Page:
Suffering under persecution – the example of Robert Southwell, priest and martyr

One of the great delusions of the modern age is the presumption that human beings today are in some way “better”, more “enlightened”, more “moral” than people in the past, who were were cruel, or ignorant, or incapable of seeing things which are obvious to “modern man”.

This attitude reveals itself in the frequent use of phrases like “in this day and age” or “in the 21st century”, which carry with them the implication that we are living at the peak of human achievement and that, simply by virtue of the calendar date, things must be better now than in the past.

This article was first published in February 2020 in the magazine Calx Mariae and is republished here with permission. The author did not know at that time that within weeks the power of the state would be turned again to the suppression of the Holy Sacrifice of the Mass, and that we would need once more to draw on the example of the English martyrs and their immense love for the Church and for the true good of the English nation, the precious Dowry of Our Lady.

Please consider joining us in a 54-day 15-decade rosary novena for an immediate end to tyranny and for the triumph of the Church.

(Caption: The Martyrs’ Painting at the Venerable English College, Rome)

Another way in which this attitude may be revealed is in the misuse of terms such as “medieval” to imply cruelty or brutality. This is truly absurd given that the modern age is by far the most brutal and bloodthirsty period in human history. Neither the almost unimaginable death tolls – military and civilian – of modern warfare, nor the millions of innocent victims of ideologies such as Nazism and Communism, nor repeated genocides across the globe, seem have the power to shake “modern man” out of his delusional complacency. This is seen most clearly in the case of abortion. Abortion is the world’s leading cause of death. In 2019 there were an estimated 42.4 million abortions worldwide. More than one billion unborn children have been killed by abortion since the the early twentieth century. Yet “modern man” persists in believing he is uniquely enlightened and uniquely moral.

Part of the remedy for this delusion is reading and learning about the past, because as soon as anybody begins to truly study the past, with openness to whatever one may find, the unchanging nature of human beings becomes clear.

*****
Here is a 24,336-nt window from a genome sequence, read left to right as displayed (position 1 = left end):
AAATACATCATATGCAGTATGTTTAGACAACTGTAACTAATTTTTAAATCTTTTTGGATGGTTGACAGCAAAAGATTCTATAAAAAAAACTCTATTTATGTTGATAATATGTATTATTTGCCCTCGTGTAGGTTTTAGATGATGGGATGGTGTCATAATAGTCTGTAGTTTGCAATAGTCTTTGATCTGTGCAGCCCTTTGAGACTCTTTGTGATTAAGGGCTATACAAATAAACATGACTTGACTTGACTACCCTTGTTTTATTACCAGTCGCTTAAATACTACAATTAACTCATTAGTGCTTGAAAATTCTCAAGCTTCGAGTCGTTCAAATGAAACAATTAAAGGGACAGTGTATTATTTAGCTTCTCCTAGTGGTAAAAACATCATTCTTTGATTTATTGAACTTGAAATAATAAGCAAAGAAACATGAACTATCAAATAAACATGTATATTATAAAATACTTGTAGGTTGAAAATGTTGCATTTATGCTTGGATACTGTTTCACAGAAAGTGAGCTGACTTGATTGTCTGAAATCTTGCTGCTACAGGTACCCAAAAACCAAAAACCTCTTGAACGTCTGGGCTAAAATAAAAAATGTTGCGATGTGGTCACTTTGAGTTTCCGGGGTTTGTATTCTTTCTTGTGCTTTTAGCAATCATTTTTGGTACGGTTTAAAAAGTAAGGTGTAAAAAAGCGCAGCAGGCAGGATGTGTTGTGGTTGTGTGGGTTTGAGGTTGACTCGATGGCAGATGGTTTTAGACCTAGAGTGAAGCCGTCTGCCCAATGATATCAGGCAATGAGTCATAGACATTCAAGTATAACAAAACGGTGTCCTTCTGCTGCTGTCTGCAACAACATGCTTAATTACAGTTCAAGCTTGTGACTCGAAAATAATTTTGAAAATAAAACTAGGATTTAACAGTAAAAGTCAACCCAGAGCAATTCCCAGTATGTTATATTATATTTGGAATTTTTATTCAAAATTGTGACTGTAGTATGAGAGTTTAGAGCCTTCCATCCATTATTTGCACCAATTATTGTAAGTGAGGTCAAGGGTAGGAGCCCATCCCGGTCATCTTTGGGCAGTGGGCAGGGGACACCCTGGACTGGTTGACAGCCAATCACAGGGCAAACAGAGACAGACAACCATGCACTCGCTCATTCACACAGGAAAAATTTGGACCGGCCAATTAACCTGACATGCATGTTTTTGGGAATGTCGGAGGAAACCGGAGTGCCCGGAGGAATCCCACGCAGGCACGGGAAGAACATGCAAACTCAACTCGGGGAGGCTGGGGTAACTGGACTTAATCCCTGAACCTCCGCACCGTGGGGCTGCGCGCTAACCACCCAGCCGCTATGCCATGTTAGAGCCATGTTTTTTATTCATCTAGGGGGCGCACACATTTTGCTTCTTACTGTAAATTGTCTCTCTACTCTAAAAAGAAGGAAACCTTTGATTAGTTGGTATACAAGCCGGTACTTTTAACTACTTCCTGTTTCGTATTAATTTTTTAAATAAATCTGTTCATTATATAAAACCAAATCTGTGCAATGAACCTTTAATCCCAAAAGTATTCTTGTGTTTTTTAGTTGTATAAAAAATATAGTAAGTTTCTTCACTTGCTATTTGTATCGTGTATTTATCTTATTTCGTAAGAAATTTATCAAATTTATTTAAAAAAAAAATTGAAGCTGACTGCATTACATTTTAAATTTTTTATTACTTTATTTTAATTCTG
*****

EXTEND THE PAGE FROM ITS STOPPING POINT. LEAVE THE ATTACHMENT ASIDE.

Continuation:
Human nature is exactly the same now as it has ever been. Reading the works that previous generations have left us, listening to the music they have composed, engaging with the art they have created, should make us aware of this, but all too often the same prejudices remain.

For us Catholics too it can sometimes be hard to grasp the full humanity of the saints and martyrs of the past and the way in which they fully shared the same human nature as us. We have very little biographical information about many saints, and this can make it hard us to see the real man or woman behind the saintly image.

John Henry Newman wrote of the way in which the lives of the saints can be often more treatises on certain virtues, than biographies which give us a sense of a real person, and how the action of grace transformed and sanctified them:

“An almsgiving here, an instance of meekness there, a severity of penance, a round of religious duties,—all these things humble me, instruct me, improve me; I cannot desire anything better of their kind; but they do not necessarily coalesce into the image of a person. From such works I do but learn to pay devotion to an abstract and typical perfection under a certain particular name; I do not know more of the real Saint who bore it than before… This seems to me, to tell the truth, a sort of pantheistic treatment of the Saints. I ask something more than to stumble upon the disjecta membra of what ought to be a living whole. I take but a secondary interest in books which chop up a Saint into chapters of faith, hope, charity, and the cardinal virtues. They are too scientific to be devotional. They have their great utility, but it is not the utility which they profess. They do not manifest a Saint, they mince him into spiritual lessons.” [Newman, Historical Sketches]

Newman commented that this can be avoided when we have surviving writings – particularly personal writings – of a saint. 

This is the case with some of the English martyrs whose writings can give us real insights into the operations of grace working to sanctify real men.

There is always a danger that when we think of the martyrs we may have a romanticised idea of what life must have been like as missionary priest and of martyrdom itself. 

It is easy to think of the missions as exciting and heroic, but easy to forget how terrible a burden working on the English mission field must have been – the fear, anxiety, stress, strain, sorrow etc of men who spent years working in the knowledge that they could be betrayed and arrested at any moment and handed over to torture and execution. What can seem to us as glorious martyrdom, and entry into eternal bliss – as indeed it was – would not of course have always been seen in that light by the men facing it, men who would not have thought of themselves as saints, but as sinners, weak and humble servants of God, who were liable at any moment to fall into sin, or to fail in their mission as a result of their human weakness. These men lived with the possibility of an excruciating and degrading end to life hanging over them – an end which presented a temptation for them to fall from grace.